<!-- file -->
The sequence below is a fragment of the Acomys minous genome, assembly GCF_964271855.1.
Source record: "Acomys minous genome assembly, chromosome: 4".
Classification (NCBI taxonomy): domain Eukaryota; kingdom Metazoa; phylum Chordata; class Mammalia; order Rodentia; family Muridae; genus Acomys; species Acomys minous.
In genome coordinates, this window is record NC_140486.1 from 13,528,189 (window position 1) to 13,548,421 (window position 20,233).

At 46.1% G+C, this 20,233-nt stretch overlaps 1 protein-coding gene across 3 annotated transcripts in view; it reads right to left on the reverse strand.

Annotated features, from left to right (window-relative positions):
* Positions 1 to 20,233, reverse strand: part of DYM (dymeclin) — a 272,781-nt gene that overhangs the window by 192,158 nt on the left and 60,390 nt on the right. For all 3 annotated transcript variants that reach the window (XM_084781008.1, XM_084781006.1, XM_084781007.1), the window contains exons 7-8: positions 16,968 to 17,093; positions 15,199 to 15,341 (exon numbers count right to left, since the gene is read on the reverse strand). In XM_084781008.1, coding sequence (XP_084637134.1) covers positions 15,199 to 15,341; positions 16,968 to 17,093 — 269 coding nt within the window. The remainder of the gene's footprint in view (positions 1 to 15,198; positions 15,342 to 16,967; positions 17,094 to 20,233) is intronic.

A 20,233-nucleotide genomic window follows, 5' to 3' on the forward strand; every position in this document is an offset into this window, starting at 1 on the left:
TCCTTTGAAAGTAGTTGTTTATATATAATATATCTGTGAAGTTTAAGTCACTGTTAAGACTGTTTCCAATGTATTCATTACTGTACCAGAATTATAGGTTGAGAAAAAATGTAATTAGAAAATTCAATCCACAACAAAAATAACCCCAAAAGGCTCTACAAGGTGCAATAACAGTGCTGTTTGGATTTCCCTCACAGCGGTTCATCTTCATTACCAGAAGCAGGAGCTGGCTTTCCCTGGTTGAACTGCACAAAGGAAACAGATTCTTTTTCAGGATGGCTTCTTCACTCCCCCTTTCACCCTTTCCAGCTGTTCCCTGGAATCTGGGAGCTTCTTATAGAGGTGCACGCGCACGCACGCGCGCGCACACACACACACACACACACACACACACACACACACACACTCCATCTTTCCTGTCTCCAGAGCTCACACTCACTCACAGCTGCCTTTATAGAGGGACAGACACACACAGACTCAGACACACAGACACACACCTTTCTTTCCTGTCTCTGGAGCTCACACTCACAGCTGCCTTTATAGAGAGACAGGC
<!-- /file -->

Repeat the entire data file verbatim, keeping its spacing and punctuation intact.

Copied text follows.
The sequence below is a fragment of the Acomys minous genome, assembly GCF_964271855.1.
Source record: "Acomys minous genome assembly, chromosome: 4".
Classification (NCBI taxonomy): domain Eukaryota; kingdom Metazoa; phylum Chordata; class Mammalia; order Rodentia; family Muridae; genus Acomys; species Acomys minous.
In genome coordinates, this window is record NC_140486.1 from 13,528,189 (window position 1) to 13,548,421 (window position 20,233).

At 46.1% G+C, this 20,233-nt stretch overlaps 1 protein-coding gene across 3 annotated transcripts in view; it reads right to left on the reverse strand.

Annotated features, from left to right (window-relative positions):
* Positions 1 to 20,233, reverse strand: part of DYM (dymeclin) — a 272,781-nt gene that overhangs the window by 192,158 nt on the left and 60,390 nt on the right. For all 3 annotated transcript variants that reach the window (XM_084781008.1, XM_084781006.1, XM_084781007.1), the window contains exons 7-8: positions 16,968 to 17,093; positions 15,199 to 15,341 (exon numbers count right to left, since the gene is read on the reverse strand). In XM_084781008.1, coding sequence (XP_084637134.1) covers positions 15,199 to 15,341; positions 16,968 to 17,093 — 269 coding nt within the window. The remainder of the gene's footprint in view (positions 1 to 15,198; positions 15,342 to 16,967; positions 17,094 to 20,233) is intronic.

A 20,233-nucleotide genomic window follows, 5' to 3' on the forward strand; every position in this document is an offset into this window, starting at 1 on the left:
TCCTTTGAAAGTAGTTGTTTATATATAATATATCTGTGAAGTTTAAGTCACTGTTAAGACTGTTTCCAATGTATTCATTACTGTACCAGAATTATAGGTTGAGAAAAAATGTAATTAGAAAATTCAATCCACAACAAAAATAACCCCAAAAGGCTCTACAAGGTGCAATAACAGTGCTGTTTGGATTTCCCTCACAGCGGTTCATCTTCATTACCAGAAGCAGGAGCTGGCTTTCCCTGGTTGAACTGCACAAAGGAAACAGATTCTTTTTCAGGATGGCTTCTTCACTCCCCCTTTCACCCTTTCCAGCTGTTCCCTGGAATCTGGGAGCTTCTTATAGAGGTGCACGCGCACGCACGCGCGCGCACACACACACACACACACACACACACACACACACACACACTCCATCTTTCCTGTCTCCAGAGCTCACACTCACTCACAGCTGCCTTTATAGAGGGACAGACACACACAGACTCAGACACACAGACACACACCTTTCTTTCCTGTCTCTGGAGCTCACACTCACAGCTGCCTTTATAGAGAGACAGGC